PHILADELPHIA — Visiting Israel the past few winters to see his daughter and her family led to an unexpected job for Jerry Narron, a devout Christian and a baseball lifer: a coaching position for Israel’s team in the next World Baseball Classic.
In 2013, Callie Mitchell had just enrolled her son Aviel, now 5, in the Israel Association of Baseball’s T-Ball league and mentioned to the IAB president, Peter Kurz, that her dad is Narron, the bench coach for the Milwaukee Brewers and twice a big league manager.
On Narron’s visit that winter, he met with Kurz in Tel Aviv and offered to help promote baseball in Israel. After Narron addressed some youth players on the field in Petach Tikvah last December, a light bulb went off for Kurz: Add Narron to the WBC staff.
“I love the game, I love the Jewish people and I love Israel, especially through my daughter,” Narron said recently at the Brewers’ hotel here while the club was in town to face the Phillies.
Narron, 59, has worn a Major League Baseball uniform nearly continuously since being called up to the New York Yankees in 1978 as a backup catcher. (The following year, he was behind the plate in the Yankees’ first game following the death of their captain, Thurman Munson, in the crash of his private plane.)
The trip to Israel was his fourth in recent years to see his daughter, son-in-law and their two children in the capital’s Arnona neighborhood.
“I’m honored they’d consider me,” Narron said of the IBA while savoring a bowl of oatmeal and sliced banana.
When her dad was offered the WBC position, Mitchell said “he had a joy on his countenance I hadn’t seen in a long time.”
As to Narron not being Jewish, Kurz figures it doesn’t matter.
“He knows what Israel’s about and … obviously has great MLB pedigree,” Kurz said. “He’s a guy who loves Israel. It’s really from the heart.”
Saying “there are no coincidences in life,” Narron believes his WBC role follows a path blazed by his late father, John, having worked as a floor layer and salesman for the Isaacs-Kahn Furniture Company, owned by one of the few Jewish families in their native Goldsboro, North Carolina.
That relationship fostered in the Baptist-raised Narron clan an appreciation for Judaism – so much so that whenever he visits Jerusalem’s Western Wall, Narron places his hands on its boulders and utters words “in thanksgiving” for the late Sol Isaacs and Isaacs’ son-in-law Berl Kahn, his dad’s bosses. Narron also recites the names of the Weil and Leader families – other Jewish residents “who really built up Goldsboro after the Civil War,” he said.
“I’m a sentimental old fool,” Narron said of feeling moved to honor “people my dad cared about and loved. I thank the Lord for them.”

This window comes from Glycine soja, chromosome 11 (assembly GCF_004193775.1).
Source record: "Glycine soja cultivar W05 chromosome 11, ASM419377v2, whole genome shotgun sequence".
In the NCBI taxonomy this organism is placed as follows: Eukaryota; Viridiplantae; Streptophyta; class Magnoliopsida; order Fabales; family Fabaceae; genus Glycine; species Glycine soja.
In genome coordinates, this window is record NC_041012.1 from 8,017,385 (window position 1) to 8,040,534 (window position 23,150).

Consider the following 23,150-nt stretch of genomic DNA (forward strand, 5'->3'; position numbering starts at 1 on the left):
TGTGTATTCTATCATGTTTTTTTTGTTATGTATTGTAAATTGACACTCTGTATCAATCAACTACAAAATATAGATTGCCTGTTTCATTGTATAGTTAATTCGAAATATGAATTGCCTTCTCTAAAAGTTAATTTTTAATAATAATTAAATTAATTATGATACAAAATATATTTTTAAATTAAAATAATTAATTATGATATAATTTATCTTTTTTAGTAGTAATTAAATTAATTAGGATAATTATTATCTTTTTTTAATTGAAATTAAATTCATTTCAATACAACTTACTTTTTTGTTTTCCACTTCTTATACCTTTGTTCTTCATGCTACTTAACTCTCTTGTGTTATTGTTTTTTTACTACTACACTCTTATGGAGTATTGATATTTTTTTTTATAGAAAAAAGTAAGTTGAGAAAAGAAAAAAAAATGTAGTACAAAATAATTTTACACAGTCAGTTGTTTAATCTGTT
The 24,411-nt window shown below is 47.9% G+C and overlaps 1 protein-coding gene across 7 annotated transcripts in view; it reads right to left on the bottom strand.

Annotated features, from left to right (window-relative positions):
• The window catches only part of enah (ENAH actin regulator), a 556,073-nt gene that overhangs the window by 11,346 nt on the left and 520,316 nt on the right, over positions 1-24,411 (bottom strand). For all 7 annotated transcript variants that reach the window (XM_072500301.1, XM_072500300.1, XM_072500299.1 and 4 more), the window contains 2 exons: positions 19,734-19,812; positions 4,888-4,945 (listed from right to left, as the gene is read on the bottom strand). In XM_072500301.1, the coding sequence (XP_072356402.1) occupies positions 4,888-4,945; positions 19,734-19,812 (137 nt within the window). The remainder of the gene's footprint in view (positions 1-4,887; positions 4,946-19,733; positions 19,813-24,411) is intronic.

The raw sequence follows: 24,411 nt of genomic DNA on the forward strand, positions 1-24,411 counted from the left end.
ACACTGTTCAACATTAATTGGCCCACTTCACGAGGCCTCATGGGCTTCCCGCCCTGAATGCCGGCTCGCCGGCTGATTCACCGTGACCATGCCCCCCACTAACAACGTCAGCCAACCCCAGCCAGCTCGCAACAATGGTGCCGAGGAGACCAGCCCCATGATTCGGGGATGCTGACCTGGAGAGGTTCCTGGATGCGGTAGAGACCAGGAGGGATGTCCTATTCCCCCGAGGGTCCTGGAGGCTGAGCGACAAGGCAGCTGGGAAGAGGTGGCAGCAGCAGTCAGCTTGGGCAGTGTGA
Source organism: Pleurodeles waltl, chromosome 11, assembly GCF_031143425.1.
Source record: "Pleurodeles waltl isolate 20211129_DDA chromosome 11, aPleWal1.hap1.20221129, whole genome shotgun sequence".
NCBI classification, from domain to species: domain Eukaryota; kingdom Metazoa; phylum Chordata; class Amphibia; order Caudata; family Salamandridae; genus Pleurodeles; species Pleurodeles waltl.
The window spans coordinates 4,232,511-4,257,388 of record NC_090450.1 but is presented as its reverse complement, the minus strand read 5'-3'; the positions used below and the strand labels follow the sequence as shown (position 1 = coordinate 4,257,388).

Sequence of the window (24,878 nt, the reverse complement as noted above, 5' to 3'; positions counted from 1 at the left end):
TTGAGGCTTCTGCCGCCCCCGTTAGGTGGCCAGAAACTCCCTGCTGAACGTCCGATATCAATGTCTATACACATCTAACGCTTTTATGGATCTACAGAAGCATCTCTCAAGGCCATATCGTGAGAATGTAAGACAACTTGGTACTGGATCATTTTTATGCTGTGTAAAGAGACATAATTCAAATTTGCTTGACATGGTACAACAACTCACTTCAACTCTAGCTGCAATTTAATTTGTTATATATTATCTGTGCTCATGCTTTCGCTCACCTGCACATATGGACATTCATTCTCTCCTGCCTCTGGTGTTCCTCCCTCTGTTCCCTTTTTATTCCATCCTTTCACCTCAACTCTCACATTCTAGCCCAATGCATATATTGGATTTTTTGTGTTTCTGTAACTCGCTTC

In Israel, where Jerusalem’s Old City and the Galilee’s mountains hold particular appeal, “I see God’s hand,” Narron said. “The gifts to this world that have come through the Jewish nation – it’s unbelievable. When God told Abraham the world would be blessed through his seed, it has been blessed.”
Narron doesn’t know how he’ll be serving the Israeli club, which will be managed by Jerry Weinstein, a coach in the Colorado Rockies’ farm system. Retired All-Star outfielder Shawn Green will be part of the coaching staff, as he was in 2012.
The roster of players and other coaches hinges on the WBC qualifying tournament’s schedule. Kurz said he hopes the games will be played during the 2015-16 offseason, making major leaguers available. The last qualifiers occurring in-season in September 2012 excluded major leaguers.
The championship rounds will be held during MLB’s 2017 spring training, enabling the pros to play.
Narron has already approached several major leaguers to join him in Israel next winter to run baseball clinics, and he’s recruiting Jewish players — starting with Milwaukee’s All-Star outfielder Ryan Braun – to join the WBC club.
Braun, whose father is Israeli, said he was noncommittal.
“I can’t even think that far ahead, man,” he said, noting the challenging season for the Brewers, who are last in the National League’s Central Division.
Baseball has blessed the Narrons, and vice versa.
Narron’s son Connor is an infielder in the Brewers’ system and Narron’s brother Johnny served with him on the Brewers coaching staff. They had a great-uncle Sam, who played as a catcher and coached in the majors, appearing in the World Series in both capacities. The great-uncle had a son who caught in the minors, and the latter’s son, another Sam Narron, made it to the majors as a pitcher and now coaches in the minor leagues. And three other Narron relatives played professional baseball for independent teams.
It’s “a family business,” Narron said.
Braun called Narron “one of the smartest baseball people I’ve ever been around,” providing some keen insights on baserunning and opposing defenses.
The Brewers’ manager, Craig Counsell, said: “You’re not going to find people with more experience than Jerry Narron — and he comes from a great baseball family.”
To Gabe Kapler, an outfielder for the Texas Rangers when Narron managed there and a coach on Israel’s 2012 team, Narron is “an exceptional human being” who is “great at leading men.”
Narron also managed the Cincinnati Reds, coached for five teams and played for three. Unlike his uncle, he has never reached the World Series, coming tantalizingly close as a player with the California Angels in 1986 and as a coach with the Boston Red Sox in 2003 before losing on last-inning, playoff series-deciding home runs.
For Israel’s WBC club, the stakes are more modest. Narron wants to help the sport grow in a country with a paucity of ballfields and no cultural pull to baseball.
“I hope I can impart some of that wisdom and experience,” he said. “I’ll just try to help the team in any way I can. I’ll do whatever I can to help the ballclub — isn’t that the line in ‘Bull Durham’?”